What if the 10 seconds that you have to act could be the last 10 seconds of your life? That was the average time the flight crews in the six fatal accidents in the NASA/Boeing study had to act to save their own lives, and the lives of all of their passengers. Now, given the fact that the task that you have to accomplish in 10 seconds may involve maneuvering that you have never executed before, the fact that your controls may have different effects than usual, and that your life is on the line are you willing to bet your life that you will get it right on your first attempt? That is all you may have in an unexpected airplane upset event; one shot.

Airplane upset events are rare. It is possible that a pilot could go through an entire flying career and never depart the normal operating envelope. However, studies show that unprepared pilots have less than an even chance of being able to adequately cope with an unanticipated airplane upset. This is one of the factors leading to LOC-I being the leading cause of aviation fatalities today in both commercial and general aviation.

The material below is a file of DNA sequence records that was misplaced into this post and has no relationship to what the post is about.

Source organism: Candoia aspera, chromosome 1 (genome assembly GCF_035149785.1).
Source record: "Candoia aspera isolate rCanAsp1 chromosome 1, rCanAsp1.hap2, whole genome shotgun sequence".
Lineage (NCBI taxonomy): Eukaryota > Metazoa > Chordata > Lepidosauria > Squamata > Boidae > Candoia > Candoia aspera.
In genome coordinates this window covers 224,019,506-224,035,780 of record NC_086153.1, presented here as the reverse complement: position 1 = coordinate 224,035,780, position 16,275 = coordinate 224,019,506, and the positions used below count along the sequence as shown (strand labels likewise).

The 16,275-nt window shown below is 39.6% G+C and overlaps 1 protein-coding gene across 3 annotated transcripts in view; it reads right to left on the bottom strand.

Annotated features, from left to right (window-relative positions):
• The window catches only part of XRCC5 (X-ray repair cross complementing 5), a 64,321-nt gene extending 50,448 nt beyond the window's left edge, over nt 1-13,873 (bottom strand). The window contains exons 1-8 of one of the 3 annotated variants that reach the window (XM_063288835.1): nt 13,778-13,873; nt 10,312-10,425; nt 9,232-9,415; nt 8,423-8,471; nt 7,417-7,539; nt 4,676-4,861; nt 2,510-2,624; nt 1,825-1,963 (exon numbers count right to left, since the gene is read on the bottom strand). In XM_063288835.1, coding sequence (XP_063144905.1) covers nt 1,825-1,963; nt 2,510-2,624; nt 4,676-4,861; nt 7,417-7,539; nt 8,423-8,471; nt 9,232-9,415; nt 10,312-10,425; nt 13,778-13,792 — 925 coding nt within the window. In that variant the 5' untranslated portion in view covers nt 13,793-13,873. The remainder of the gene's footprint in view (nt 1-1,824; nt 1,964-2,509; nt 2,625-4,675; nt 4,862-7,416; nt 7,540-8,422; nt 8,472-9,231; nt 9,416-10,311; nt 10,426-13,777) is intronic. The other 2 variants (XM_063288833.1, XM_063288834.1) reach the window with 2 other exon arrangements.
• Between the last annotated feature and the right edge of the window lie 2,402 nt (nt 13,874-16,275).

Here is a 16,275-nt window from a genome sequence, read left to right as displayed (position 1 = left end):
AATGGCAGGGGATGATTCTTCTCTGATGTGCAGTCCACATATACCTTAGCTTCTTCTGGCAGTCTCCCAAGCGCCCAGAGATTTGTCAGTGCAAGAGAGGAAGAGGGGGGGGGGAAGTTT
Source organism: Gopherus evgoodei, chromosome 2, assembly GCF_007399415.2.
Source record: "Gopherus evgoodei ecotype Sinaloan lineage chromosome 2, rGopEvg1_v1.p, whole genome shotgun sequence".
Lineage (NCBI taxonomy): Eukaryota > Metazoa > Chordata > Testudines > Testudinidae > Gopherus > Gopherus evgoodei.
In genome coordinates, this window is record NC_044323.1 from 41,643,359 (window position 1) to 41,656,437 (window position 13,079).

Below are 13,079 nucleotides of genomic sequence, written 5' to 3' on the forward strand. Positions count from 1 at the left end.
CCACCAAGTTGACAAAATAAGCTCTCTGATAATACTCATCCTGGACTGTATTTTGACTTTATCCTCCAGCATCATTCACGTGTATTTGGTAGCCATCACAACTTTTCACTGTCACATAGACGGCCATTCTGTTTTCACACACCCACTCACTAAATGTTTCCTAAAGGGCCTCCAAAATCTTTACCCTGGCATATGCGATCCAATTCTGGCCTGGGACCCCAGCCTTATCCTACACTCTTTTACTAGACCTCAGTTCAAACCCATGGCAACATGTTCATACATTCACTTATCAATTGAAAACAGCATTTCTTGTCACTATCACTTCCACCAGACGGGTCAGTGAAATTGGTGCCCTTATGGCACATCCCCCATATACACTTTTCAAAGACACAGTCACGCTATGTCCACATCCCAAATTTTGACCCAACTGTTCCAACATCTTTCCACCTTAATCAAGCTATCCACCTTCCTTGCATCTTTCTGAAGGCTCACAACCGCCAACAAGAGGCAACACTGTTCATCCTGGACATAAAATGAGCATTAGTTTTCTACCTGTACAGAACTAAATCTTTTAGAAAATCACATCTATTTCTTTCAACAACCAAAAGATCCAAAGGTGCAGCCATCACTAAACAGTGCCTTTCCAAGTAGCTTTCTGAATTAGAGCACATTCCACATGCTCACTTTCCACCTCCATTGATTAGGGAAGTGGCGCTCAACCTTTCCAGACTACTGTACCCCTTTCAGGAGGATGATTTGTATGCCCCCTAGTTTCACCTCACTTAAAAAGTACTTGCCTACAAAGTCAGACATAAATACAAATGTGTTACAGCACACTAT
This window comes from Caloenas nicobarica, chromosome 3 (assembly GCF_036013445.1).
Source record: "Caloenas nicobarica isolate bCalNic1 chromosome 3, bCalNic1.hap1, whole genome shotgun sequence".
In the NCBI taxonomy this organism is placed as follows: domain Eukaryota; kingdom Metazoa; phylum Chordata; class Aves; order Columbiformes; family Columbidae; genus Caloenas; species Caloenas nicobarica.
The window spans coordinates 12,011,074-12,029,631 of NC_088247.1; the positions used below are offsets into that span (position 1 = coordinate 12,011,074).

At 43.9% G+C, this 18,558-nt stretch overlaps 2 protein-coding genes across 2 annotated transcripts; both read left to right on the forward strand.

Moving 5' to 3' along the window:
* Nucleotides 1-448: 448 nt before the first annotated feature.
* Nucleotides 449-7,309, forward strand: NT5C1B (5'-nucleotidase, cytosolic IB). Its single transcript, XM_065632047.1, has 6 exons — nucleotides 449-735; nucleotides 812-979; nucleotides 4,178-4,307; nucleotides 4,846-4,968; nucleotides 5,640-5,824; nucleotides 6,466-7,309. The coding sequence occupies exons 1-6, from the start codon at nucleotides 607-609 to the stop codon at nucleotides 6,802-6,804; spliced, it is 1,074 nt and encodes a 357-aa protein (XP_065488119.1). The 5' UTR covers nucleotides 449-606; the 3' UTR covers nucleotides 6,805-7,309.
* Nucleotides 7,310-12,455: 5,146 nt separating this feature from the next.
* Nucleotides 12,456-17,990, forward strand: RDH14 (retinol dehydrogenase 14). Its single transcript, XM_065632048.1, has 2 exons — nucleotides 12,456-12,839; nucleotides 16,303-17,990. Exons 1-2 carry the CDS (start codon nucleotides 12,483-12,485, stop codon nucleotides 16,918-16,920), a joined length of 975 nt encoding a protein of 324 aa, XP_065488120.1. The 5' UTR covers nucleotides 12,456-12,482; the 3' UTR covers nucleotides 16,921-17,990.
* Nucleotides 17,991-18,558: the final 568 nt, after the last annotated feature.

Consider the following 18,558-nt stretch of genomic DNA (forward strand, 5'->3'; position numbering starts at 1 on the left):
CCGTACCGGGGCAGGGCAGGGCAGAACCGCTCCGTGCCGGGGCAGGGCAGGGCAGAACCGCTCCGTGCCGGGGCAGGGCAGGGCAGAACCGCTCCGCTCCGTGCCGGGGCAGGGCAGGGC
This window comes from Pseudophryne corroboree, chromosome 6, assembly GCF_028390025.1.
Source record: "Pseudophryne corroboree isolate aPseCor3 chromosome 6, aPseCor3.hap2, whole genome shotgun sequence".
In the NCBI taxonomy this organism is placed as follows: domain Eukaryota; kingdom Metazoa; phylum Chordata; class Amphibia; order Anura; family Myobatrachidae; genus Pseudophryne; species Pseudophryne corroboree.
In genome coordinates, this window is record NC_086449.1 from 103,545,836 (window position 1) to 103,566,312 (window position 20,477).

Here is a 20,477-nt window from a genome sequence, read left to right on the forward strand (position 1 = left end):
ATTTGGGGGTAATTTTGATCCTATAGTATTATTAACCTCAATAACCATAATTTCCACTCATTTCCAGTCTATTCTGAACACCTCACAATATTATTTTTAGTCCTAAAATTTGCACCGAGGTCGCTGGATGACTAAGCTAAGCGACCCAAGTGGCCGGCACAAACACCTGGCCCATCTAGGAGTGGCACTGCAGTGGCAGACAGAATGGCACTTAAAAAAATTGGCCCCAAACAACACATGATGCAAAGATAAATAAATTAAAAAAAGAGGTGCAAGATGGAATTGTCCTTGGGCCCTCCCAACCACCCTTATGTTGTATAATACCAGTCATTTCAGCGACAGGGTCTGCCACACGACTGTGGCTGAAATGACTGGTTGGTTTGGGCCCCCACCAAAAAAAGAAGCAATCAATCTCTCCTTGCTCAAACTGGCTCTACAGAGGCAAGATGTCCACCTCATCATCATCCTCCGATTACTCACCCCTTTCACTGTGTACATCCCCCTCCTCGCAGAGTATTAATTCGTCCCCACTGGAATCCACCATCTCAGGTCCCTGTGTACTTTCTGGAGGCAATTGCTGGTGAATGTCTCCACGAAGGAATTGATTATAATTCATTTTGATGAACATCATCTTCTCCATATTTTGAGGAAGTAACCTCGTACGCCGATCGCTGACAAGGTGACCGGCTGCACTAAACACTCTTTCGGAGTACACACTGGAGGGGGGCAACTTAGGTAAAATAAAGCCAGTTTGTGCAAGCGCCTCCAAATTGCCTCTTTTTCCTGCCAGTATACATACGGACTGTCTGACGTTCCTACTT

Been There, Seen That

Now let’s look at those 10 seconds that we have to act again through a different lens. Let’s say that you have received academic training in specific methodology to defeat all main categories of airplane upsets. You have received training under the tutelage of an expert instructor trained in the delivery of the specific techniques required for upset recovery. Let’s say that those skills were imparted in an actual aircraft so that you have realistically faced a vast array of attitudes and combined aggravating factors which could lead to an upset and had practiced repeatedly recovering from those upsets.